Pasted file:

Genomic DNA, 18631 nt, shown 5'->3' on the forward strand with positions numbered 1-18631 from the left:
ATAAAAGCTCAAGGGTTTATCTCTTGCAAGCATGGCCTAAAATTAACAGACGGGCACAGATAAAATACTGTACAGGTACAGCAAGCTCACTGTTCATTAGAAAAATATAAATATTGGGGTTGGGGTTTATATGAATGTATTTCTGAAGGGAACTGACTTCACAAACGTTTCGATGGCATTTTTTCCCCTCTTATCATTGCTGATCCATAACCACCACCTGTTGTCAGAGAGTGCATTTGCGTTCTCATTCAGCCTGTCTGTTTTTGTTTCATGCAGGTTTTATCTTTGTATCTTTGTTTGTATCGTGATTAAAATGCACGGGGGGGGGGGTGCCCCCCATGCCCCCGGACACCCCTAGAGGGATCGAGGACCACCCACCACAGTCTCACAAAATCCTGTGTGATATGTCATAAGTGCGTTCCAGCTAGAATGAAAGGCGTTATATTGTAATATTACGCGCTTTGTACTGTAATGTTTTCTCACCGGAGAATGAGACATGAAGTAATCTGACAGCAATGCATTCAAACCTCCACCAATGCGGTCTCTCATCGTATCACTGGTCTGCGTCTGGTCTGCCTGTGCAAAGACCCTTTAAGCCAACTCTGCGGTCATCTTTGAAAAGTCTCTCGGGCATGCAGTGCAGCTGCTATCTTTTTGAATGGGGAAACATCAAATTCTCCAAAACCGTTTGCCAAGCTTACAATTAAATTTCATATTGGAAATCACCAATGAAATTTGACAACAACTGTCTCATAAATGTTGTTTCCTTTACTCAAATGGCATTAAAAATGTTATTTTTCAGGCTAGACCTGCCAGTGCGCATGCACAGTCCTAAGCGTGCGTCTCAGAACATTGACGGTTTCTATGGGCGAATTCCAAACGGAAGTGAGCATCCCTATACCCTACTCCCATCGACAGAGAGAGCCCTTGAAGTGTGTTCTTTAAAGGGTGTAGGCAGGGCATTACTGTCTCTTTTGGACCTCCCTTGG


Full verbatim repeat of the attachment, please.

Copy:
Genomic DNA, 18631 nt, shown 5'->3' on the forward strand with positions numbered 1-18631 from the left:
ATAAAAGCTCAAGGGTTTATCTCTTGCAAGCATGGCCTAAAATTAACAGACGGGCACAGATAAAATACTGTACAGGTACAGCAAGCTCACTGTTCATTAGAAAAATATAAATATTGGGGTTGGGGTTTATATGAATGTATTTCTGAAGGGAACTGACTTCACAAACGTTTCGATGGCATTTTTTCCCCTCTTATCATTGCTGATCCATAACCACCACCTGTTGTCAGAGAGTGCATTTGCGTTCTCATTCAGCCTGTCTGTTTTTGTTTCATGCAGGTTTTATCTTTGTATCTTTGTTTGTATCGTGATTAAAATGCACGGGGGGGGGGGTGCCCCCCATGCCCCCGGACACCCCTAGAGGGATCGAGGACCACCCACCACAGTCTCACAAAATCCTGTGTGATATGTCATAAGTGCGTTCCAGCTAGAATGAAAGGCGTTATATTGTAATATTACGCGCTTTGTACTGTAATGTTTTCTCACCGGAGAATGAGACATGAAGTAATCTGACAGCAATGCATTCAAACCTCCACCAATGCGGTCTCTCATCGTATCACTGGTCTGCGTCTGGTCTGCCTGTGCAAAGACCCTTTAAGCCAACTCTGCGGTCATCTTTGAAAAGTCTCTCGGGCATGCAGTGCAGCTGCTATCTTTTTGAATGGGGAAACATCAAATTCTCCAAAACCGTTTGCCAAGCTTACAATTAAATTTCATATTGGAAATCACCAATGAAATTTGACAACAACTGTCTCATAAATGTTGTTTCCTTTACTCAAATGGCATTAAAAATGTTATTTTTCAGGCTAGACCTGCCAGTGCGCATGCACAGTCCTAAGCGTGCGTCTCAGAACATTGACGGTTTCTATGGGCGAATTCCAAACGGAAGTGAGCATCCCTATACCCTACTCCCATCGACAGAGAGAGCCCTTGAAGTGTGTTCTTTAAAGGGTGTAGGCAGGGCATTACTGTCTCTTTTGGACCTCCCTTGG